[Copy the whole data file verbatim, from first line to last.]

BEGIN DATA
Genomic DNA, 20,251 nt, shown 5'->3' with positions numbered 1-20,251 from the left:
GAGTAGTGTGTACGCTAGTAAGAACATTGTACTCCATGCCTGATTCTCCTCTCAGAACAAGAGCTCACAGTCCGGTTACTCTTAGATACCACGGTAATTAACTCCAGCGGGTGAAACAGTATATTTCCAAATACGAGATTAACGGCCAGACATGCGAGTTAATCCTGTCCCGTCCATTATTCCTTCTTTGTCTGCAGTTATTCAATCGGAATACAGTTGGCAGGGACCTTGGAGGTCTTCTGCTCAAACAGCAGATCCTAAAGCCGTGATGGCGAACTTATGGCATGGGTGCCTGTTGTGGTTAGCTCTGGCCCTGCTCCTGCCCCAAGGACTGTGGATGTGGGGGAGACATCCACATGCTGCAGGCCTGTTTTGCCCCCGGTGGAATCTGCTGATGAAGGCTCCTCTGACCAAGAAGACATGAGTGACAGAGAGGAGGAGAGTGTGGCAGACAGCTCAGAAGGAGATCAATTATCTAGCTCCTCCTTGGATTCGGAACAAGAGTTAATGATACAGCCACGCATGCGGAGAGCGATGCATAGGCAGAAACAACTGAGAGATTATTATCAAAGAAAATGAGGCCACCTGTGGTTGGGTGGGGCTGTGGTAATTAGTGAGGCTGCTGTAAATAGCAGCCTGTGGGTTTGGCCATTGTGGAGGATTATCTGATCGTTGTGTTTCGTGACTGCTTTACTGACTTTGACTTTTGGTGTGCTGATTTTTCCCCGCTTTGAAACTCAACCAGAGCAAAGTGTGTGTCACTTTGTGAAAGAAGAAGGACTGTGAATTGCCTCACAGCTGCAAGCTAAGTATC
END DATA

Genomic DNA, 20,251 nt, shown 5'->3' with positions numbered 1-20,251 from the left:
GAGTAGTGTGTACGCTAGTAAGAACATTGTACTCCATGCCTGATTCTCCTCTCAGAACAAGAGCTCACAGTCCGGTTACTCTTAGATACCACGGTAATTAACTCCAGCGGGTGAAACAGTATATTTCCAAATACGAGATTAACGGCCAGACATGCGAGTTAATCCTGTCCCGTCCATTATTCCTTCTTTGTCTGCAGTTATTCAATCGGAATACAGTTGGCAGGGACCTTGGAGGTCTTCTGCTCAAACAGCAGATCCTAAAGCCGTGATGGCGAACTTATGGCATGGGTGCCTGTTGTGGTTAGCTCTGGCCCTGCTCCTGCCCCAAGGACTGTGGATGTGGGGGAGACATCCACATGCTGCAGGCCTGTTTTGCCCCCGGTGGAATCTGCTGATGAAGGCTCCTCTGACCAAGAAGACATGAGTGACAGAGAGGAGGAGAGTGTGGCAGACAGCTCAGAAGGAGATCAATTATCTAGCTCCTCCTTGGATTCGGAACAAGAGTTAATGATACAGCCACGCATGCGGAGAGCGATGCATAGGCAGAAACAACTGAGAGATTATTATCAAAGAAAATGAGGCCACCTGTGGTTGGGTGGGGCTGTGGTAATTAGTGAGGCTGCTGTAAATAGCAGCCTGTGGGTTTGGCCATTGTGGAGGATTATCTGATCGTTGTGTTTCGTGACTGCTTTACTGACTTTGACTTTTGGTGTGCTGATTTTTCCCCGCTTTGAAACTCAACCAGAGCAAAGTGTGTGTCACTTTGTGAAAGAAGAAGGACTGTGAATTGCCTCACAGCTGCAAGCTAAGTATC